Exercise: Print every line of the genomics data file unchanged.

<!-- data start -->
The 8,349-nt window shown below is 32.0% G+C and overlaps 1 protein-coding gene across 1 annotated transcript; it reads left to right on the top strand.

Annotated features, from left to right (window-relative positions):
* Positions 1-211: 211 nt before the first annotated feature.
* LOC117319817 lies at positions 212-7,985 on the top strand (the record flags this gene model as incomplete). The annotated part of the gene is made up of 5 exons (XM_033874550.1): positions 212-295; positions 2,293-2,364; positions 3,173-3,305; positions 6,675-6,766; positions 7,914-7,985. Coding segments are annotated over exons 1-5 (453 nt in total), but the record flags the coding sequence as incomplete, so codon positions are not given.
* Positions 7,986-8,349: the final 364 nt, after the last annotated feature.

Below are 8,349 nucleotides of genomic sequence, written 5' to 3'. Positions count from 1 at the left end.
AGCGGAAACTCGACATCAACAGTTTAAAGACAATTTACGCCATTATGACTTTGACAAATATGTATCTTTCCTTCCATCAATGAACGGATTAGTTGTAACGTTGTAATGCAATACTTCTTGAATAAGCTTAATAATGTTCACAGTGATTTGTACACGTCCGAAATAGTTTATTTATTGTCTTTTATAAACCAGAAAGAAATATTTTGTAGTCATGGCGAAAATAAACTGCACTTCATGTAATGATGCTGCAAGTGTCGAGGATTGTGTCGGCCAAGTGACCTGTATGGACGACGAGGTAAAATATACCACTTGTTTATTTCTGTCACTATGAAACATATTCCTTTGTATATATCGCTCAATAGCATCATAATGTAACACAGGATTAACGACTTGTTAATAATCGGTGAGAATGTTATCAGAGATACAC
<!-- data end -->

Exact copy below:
The 8,349-nt window shown below is 32.0% G+C and overlaps 1 protein-coding gene across 1 annotated transcript; it reads left to right on the top strand.

Annotated features, from left to right (window-relative positions):
* Positions 1-211: 211 nt before the first annotated feature.
* LOC117319817 lies at positions 212-7,985 on the top strand (the record flags this gene model as incomplete). The annotated part of the gene is made up of 5 exons (XM_033874550.1): positions 212-295; positions 2,293-2,364; positions 3,173-3,305; positions 6,675-6,766; positions 7,914-7,985. Coding segments are annotated over exons 1-5 (453 nt in total), but the record flags the coding sequence as incomplete, so codon positions are not given.
* Positions 7,986-8,349: the final 364 nt, after the last annotated feature.

Below are 8,349 nucleotides of genomic sequence, written 5' to 3'. Positions count from 1 at the left end.
AGCGGAAACTCGACATCAACAGTTTAAAGACAATTTACGCCATTATGACTTTGACAAATATGTATCTTTCCTTCCATCAATGAACGGATTAGTTGTAACGTTGTAATGCAATACTTCTTGAATAAGCTTAATAATGTTCACAGTGATTTGTACACGTCCGAAATAGTTTATTTATTGTCTTTTATAAACCAGAAAGAAATATTTTGTAGTCATGGCGAAAATAAACTGCACTTCATGTAATGATGCTGCAAGTGTCGAGGATTGTGTCGGCCAAGTGACCTGTATGGACGACGAGGTAAAATATACCACTTGTTTATTTCTGTCACTATGAAACATATTCCTTTGTATATATCGCTCAATAGCATCATAATGTAACACAGGATTAACGACTTGTTAATAATCGGTGAGAATGTTATCAGAGATACAC